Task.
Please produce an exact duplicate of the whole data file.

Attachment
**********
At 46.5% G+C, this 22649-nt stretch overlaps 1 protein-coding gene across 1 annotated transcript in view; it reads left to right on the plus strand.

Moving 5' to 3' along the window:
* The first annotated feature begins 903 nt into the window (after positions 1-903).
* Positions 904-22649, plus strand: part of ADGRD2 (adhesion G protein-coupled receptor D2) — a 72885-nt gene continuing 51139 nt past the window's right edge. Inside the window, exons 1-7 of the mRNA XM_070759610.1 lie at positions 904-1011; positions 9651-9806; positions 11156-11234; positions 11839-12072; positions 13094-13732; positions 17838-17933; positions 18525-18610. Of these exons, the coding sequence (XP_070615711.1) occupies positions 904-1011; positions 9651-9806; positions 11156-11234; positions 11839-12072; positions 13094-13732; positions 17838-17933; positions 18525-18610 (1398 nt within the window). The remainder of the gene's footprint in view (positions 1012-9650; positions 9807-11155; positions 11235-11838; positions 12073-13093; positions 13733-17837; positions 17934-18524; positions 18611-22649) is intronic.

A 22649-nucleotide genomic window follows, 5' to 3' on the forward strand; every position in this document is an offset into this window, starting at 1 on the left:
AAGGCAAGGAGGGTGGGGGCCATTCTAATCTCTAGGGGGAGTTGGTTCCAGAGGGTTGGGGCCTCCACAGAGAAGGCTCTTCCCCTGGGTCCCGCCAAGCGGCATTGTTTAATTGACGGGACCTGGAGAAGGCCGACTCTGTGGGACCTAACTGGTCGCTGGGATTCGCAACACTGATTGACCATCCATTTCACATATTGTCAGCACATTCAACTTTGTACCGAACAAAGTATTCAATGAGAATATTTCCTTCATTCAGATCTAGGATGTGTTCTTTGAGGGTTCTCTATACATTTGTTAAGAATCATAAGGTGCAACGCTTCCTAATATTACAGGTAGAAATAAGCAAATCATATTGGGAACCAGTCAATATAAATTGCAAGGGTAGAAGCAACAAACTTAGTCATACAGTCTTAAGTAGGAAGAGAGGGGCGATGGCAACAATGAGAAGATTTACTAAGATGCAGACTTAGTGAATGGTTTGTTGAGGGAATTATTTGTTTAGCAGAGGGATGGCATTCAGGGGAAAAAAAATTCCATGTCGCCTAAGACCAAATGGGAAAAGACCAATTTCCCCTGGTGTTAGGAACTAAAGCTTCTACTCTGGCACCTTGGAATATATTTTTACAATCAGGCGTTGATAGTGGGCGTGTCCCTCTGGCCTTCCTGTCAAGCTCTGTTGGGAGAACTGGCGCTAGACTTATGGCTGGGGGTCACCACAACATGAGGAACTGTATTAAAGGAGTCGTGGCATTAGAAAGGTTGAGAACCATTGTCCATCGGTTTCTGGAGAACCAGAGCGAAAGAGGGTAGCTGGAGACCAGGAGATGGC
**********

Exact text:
At 46.5% G+C, this 22649-nt stretch overlaps 1 protein-coding gene across 1 annotated transcript in view; it reads left to right on the plus strand.

Moving 5' to 3' along the window:
* The first annotated feature begins 903 nt into the window (after positions 1-903).
* Positions 904-22649, plus strand: part of ADGRD2 (adhesion G protein-coupled receptor D2) — a 72885-nt gene continuing 51139 nt past the window's right edge. Inside the window, exons 1-7 of the mRNA XM_070759610.1 lie at positions 904-1011; positions 9651-9806; positions 11156-11234; positions 11839-12072; positions 13094-13732; positions 17838-17933; positions 18525-18610. Of these exons, the coding sequence (XP_070615711.1) occupies positions 904-1011; positions 9651-9806; positions 11156-11234; positions 11839-12072; positions 13094-13732; positions 17838-17933; positions 18525-18610 (1398 nt within the window). The remainder of the gene's footprint in view (positions 1012-9650; positions 9807-11155; positions 11235-11838; positions 12073-13093; positions 13733-17837; positions 17934-18524; positions 18611-22649) is intronic.

A 22649-nucleotide genomic window follows, 5' to 3' on the forward strand; every position in this document is an offset into this window, starting at 1 on the left:
AAGGCAAGGAGGGTGGGGGCCATTCTAATCTCTAGGGGGAGTTGGTTCCAGAGGGTTGGGGCCTCCACAGAGAAGGCTCTTCCCCTGGGTCCCGCCAAGCGGCATTGTTTAATTGACGGGACCTGGAGAAGGCCGACTCTGTGGGACCTAACTGGTCGCTGGGATTCGCAACACTGATTGACCATCCATTTCACATATTGTCAGCACATTCAACTTTGTACCGAACAAAGTATTCAATGAGAATATTTCCTTCATTCAGATCTAGGATGTGTTCTTTGAGGGTTCTCTATACATTTGTTAAGAATCATAAGGTGCAACGCTTCCTAATATTACAGGTAGAAATAAGCAAATCATATTGGGAACCAGTCAATATAAATTGCAAGGGTAGAAGCAACAAACTTAGTCATACAGTCTTAAGTAGGAAGAGAGGGGCGATGGCAACAATGAGAAGATTTACTAAGATGCAGACTTAGTGAATGGTTTGTTGAGGGAATTATTTGTTTAGCAGAGGGATGGCATTCAGGGGAAAAAAAATTCCATGTCGCCTAAGACCAAATGGGAAAAGACCAATTTCCCCTGGTGTTAGGAACTAAAGCTTCTACTCTGGCACCTTGGAATATATTTTTACAATCAGGCGTTGATAGTGGGCGTGTCCCTCTGGCCTTCCTGTCAAGCTCTGTTGGGAGAACTGGCGCTAGACTTATGGCTGGGGGTCACCACAACATGAGGAACTGTATTAAAGGAGTCGTGGCATTAGAAAGGTTGAGAACCATTGTCCATCGGTTTCTGGAGAACCAGAGCGAAAGAGGGTAGCTGGAGACCAGGAGATGGC